I for one welcome our whistle blowing PayPal overlords who accidental restrict access to their favourites sites.
What about everyone else
What about other businesses that can have their account frozen without explanation?
Not good enough. This means that Paypal are unreliable, unpredictable and untrustworthy. Not good for a company handling your money.
Why is he using PayPal anyway?
Back in the Day, Cryptome only accepted donations in the form of gold, gunpowder, salted fish, or tin foil (loose, or pre-made into hats). How the mighty have fallen.
"Paypa is not a bank"
Err maybe not in the US but in Europe, yes it is....
Well no, not even in Europe... Paypal is a bank in Luxemburg, which is widely different than it being a bank in Europe. There is, in fact, only one bank in Europe: The European Central Bank (as far as I know).
If paypal had balls, they would register as a bank in every country they operate, much like any other bank.
Mine's the one with the phat wallet inside...
@AC @ 16:25
What a load of old bollocks:
Is PayPal becoming a bank?
PayPal was granted a bank license with the Luxembourg bank authority. We believe the bank status will allow PayPal to more effectively expand its marketing to online merchants. Ultimately, this will give users more places to use PayPal across the web.
I'd quite like a license with the Luxembourg bank authorities.
"I'd quite like a license with the Luxembourg bank authorities"
Shouldn't be much of a problem, I would say you just gotta bring some dough to a "notaire" to get those signatures and you are on a roll.
Problem, officer? Maybe the CSSF could help:
Completely off topic
I'm sat in front of a Dell laptop running windows 7, trying desperately to get it running anywhere near the speed it should be. Anyone else had the opportunity?
What a pile of absolute shite, I'm already 4 hours in and I haven't got all the crap off it yet. :-( It took almost a sodding hour to remove the "Microsoft Office Suite Activation Assistant", I'm looking at the huge list of shite in the add/remove fanny & I'm ready to cut my own bleeding throat.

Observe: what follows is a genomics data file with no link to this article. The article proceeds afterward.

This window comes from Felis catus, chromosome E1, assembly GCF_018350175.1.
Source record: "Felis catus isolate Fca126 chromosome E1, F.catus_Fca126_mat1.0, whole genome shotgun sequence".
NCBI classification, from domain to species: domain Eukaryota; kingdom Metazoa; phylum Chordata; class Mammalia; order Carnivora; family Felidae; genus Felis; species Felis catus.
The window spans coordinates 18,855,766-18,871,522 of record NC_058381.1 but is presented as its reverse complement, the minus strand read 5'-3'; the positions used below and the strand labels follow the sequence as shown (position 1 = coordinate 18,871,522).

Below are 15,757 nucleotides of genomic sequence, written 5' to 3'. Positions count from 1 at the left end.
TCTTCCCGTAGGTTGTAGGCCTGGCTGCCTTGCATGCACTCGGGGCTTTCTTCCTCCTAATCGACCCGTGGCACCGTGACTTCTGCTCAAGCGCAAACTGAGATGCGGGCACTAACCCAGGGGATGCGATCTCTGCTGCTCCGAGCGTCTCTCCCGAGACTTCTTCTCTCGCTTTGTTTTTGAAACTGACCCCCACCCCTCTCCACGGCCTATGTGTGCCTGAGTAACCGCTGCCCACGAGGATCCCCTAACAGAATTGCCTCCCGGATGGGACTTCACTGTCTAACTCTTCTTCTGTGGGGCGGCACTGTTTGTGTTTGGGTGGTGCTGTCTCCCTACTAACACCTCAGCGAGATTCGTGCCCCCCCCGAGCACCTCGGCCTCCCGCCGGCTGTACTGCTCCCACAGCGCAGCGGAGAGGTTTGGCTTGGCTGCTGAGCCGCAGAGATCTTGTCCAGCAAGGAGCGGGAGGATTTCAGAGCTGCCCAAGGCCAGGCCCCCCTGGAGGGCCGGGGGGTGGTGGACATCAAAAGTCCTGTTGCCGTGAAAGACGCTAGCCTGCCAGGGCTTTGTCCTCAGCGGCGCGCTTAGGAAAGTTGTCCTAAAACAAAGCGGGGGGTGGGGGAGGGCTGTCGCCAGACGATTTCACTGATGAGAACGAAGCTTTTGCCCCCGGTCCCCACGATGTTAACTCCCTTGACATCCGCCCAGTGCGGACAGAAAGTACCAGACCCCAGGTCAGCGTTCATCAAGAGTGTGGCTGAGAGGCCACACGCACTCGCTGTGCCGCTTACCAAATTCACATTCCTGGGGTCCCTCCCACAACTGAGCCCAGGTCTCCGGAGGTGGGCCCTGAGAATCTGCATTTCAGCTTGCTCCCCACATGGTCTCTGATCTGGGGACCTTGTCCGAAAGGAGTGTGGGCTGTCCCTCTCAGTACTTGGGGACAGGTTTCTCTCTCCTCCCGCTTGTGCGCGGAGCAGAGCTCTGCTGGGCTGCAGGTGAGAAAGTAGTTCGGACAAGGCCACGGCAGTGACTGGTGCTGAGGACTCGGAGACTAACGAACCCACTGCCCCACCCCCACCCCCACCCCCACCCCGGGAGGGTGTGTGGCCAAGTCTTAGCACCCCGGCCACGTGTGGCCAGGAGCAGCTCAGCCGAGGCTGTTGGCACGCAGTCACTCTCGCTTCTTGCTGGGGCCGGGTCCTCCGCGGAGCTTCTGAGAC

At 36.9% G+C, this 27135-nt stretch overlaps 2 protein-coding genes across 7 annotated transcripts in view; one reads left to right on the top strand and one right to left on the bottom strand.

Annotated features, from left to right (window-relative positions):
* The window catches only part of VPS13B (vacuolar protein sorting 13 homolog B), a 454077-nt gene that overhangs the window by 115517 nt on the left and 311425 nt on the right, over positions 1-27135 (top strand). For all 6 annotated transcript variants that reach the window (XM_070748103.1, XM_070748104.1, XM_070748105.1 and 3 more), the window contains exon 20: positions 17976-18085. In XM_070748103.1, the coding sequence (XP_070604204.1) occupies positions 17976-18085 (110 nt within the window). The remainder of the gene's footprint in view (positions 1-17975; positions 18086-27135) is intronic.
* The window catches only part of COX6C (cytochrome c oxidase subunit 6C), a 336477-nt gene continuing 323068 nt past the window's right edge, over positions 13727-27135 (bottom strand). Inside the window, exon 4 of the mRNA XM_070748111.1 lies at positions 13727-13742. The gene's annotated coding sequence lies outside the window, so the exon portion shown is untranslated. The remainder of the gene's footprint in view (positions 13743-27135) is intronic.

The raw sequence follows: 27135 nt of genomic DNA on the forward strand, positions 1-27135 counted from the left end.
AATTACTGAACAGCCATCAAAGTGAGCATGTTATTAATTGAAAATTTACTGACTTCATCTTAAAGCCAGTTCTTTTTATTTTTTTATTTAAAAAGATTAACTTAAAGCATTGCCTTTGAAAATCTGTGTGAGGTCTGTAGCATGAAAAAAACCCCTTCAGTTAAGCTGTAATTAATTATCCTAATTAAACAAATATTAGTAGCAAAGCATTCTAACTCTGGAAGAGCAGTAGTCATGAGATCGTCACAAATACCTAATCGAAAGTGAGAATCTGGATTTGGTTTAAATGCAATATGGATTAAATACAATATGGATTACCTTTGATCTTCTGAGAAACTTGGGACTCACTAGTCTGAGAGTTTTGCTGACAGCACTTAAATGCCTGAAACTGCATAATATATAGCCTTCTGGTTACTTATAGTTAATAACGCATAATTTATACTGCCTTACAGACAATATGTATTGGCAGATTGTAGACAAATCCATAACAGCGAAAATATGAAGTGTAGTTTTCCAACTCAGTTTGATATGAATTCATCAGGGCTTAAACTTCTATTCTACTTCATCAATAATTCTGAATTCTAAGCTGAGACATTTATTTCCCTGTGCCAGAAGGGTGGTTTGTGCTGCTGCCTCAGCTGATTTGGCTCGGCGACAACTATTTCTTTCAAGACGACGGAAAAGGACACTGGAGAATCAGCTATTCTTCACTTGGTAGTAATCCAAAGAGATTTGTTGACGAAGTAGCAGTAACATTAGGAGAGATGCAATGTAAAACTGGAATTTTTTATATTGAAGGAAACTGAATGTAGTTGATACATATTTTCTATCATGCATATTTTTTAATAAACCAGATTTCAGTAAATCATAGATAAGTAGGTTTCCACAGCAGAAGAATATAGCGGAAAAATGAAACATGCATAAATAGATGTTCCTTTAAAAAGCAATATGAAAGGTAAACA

Need more beer.
Lost the will to live
Name the PR
Who was this PR person who lied to you?
How about putting together a league table of the most frequent liars in the PR business?
PayPal is a Bank?
“PayPal was granted a bank license with the Luxembourg bank authority.”
This is all nonsense and it is for PayPal’s benefit, not for the benefit of PayPal’s customers. The statements contained on this web page are typical of those made by eBay and usually mean the exact opposite of what the words say. Luxembourg is one of those tax haven countries that will deal with anyone as long as there is a dollar in it for them; this licence has no effect anywhere else and PayPal is otherwise not a “bank” anywhere else; indeed PayPal does all its actual banking through another gouging organization, Citibank. Notice how all the snakes seem to gather together.
PayPal is an unregulated, unprincipled, systemically dysfunctional, amateur organization (just like its ugly mother, eBay).
PayPal and Bill Me Later are not a bank, are not regulated as banks are and yet offer banking-type services, services that would be more appropriately and more competently carried out under the auspices of the banking community (via their credit card company partners).
The simple fact is that without the bankers’ knowledge of the entities involved in the transactions, PayPal, or any other non-bank provider, will always be handicapped. Non-bank providers will never guarantee anything for the buyer or seller because they simply don’t have the bankers’ knowledge of the entities involved.
The head turkey at eBay, ‘Noise’ Donahoe, has talked of the possibility of offloading PayPal because he is just barely smart enough to know that when the major credit card companies do get off their butts and introduce a like card/terminal-less payments system to complement their credit card system, they will do it properly, and the dysfunctional PayPal will then sink like a stone—other than, possibly, on what is by then left of the Donahoe-shrinking eBay marketplace. Possibly, the banks may let PayPal keep those ‘no hoper’ customers that the banks, who will always better ‘know’ the entities involved, might not likely allow a merchant-type facility.
If Donahoe has any brain at all he will be actively trying to sell PayPal to the banks to complement their credit card system; but I doubt the banks would want to lower their image any further by associating themselves with the likes of PayPal; not even for a peppercorn consideration would the banks touch such an incompetent amateur operation as PayPal, I suspect.